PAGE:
The default view would show all current projects and their general status. If possible, it would also show their hierarchy (if JoshCo implement the "nested projects" notion). We should be able to filter on:

  • all Projects/Tasks/sub-projects assigned to our character personally
  • all Projects/Tasks/sub-projects assigned to any faction for which our character is the top-level leader
  • all Projects/Tasks/sub-projects assigned to our character's subordinate role in a faction and all sub-roles managed (see below)
  • Project category
  • Project status
  • Other Very Obvious Thing I Failed To Think Of

(The question occurs to me: should Projects and Tasks be assignable to characters only? Or should roles in a faction -- other than the CEO role -- exist independently of whether a character currently fills that role, and managers can assign Projects and Tasks to a role as well as to individual characters?)

From the base Project Management screen, it should be possible to click on an individual project to drill down into it to see its details, in particular the satisfaction conditions and their specific statuses. Finally, each (sub-)Project and Task assigned to an NPC should also show that NPC's name (and maybe location? and current activity?), and allow clicking on that NPC's name to see specific details of assigned Tasks and their statuses. (This last part might actually need to be part of the Faction Management interface -- wouldn't suggesting some design features for that interface make an interesting new thread? hint, hint ;) )

(Another question I just thought of: under what conditions should it be possible to change the conditions or rewards/penalties of a Project after it's been assigned? I think it's pretty clear that characters should not be able to change the terms of any Project assigned to them. It also seems obvious that the creator of a Project should not be able to change the terms of a "mission" Project after it has been accepted by a non-factional character. But are there any circumstances under which it would be OK for a Project creator to alter the terms of a project after that project has been assigned to a factionally subordinate character?)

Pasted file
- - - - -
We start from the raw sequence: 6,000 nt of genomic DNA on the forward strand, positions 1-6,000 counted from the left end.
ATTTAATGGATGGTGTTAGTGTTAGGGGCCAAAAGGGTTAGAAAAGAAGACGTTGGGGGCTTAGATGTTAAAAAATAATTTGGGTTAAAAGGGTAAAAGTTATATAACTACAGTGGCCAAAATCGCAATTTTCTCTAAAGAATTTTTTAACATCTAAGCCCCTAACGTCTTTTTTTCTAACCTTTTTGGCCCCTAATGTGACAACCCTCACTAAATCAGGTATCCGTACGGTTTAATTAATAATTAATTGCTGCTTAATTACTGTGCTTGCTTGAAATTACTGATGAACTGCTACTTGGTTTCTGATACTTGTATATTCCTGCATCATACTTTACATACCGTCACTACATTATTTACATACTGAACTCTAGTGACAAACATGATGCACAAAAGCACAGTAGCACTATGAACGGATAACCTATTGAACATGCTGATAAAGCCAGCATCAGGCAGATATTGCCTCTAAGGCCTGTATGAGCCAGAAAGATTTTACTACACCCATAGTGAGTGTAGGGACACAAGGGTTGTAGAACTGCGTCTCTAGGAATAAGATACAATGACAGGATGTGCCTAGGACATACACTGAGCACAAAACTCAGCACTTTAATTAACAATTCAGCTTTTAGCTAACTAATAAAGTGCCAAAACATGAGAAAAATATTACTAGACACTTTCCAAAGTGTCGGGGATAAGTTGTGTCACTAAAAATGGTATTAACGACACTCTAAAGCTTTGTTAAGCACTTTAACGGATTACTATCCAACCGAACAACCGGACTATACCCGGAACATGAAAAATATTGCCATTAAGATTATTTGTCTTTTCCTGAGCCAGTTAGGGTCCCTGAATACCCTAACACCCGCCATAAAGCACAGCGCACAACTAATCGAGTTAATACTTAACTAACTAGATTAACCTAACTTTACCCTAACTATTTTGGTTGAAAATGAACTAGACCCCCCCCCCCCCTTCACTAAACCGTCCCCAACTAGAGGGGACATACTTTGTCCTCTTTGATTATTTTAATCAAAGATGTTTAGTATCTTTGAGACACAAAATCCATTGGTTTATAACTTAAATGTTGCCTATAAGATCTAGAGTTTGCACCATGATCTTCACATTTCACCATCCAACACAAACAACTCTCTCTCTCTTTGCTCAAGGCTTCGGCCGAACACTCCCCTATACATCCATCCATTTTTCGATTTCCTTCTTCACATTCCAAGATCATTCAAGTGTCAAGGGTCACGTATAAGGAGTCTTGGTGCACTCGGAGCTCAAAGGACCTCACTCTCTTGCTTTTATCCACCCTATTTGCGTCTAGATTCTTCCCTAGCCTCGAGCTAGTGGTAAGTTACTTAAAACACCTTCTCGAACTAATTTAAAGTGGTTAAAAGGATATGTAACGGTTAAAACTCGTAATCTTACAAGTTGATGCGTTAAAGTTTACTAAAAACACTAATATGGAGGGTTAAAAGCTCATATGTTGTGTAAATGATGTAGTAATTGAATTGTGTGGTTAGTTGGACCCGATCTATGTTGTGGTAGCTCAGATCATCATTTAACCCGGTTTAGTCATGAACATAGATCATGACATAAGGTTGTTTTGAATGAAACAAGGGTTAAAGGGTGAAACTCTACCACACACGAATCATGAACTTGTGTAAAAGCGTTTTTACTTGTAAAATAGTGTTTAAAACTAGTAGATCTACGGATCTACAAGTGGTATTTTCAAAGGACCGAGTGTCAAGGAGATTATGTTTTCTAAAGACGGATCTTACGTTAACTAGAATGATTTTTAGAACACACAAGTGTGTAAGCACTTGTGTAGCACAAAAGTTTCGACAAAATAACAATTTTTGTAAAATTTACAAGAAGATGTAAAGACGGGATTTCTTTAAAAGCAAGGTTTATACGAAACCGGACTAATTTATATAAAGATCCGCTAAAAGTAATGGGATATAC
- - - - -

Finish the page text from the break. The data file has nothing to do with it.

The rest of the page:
An aside: I can imagine the eyes of some people reading this glazing over about now. "Why in the world should it be that complicated? If there's that much stuff Josh has to worry about, maybe just don't include this feature?" I think I'd reply by saying that this is part of what implementing gameplay looks like. (The other part is fighting with the chosen programming language to make it do what you want.) Until you start breaking down a game idea ("projects!") into functional activities and interface affordances for controlling those activities and receiving feedback information about them, you don't realize just how much goes into actually figuring out, writing, testing, and rewriting the code behind a game... and we've barely scratched the surface here of all the "guts" that have to be created to turn a simple feature concept into working code. Oh, and that feature has to remain fun to click on 10,000 times. And it has to be fun in combination with all the other features of the game. No pressure.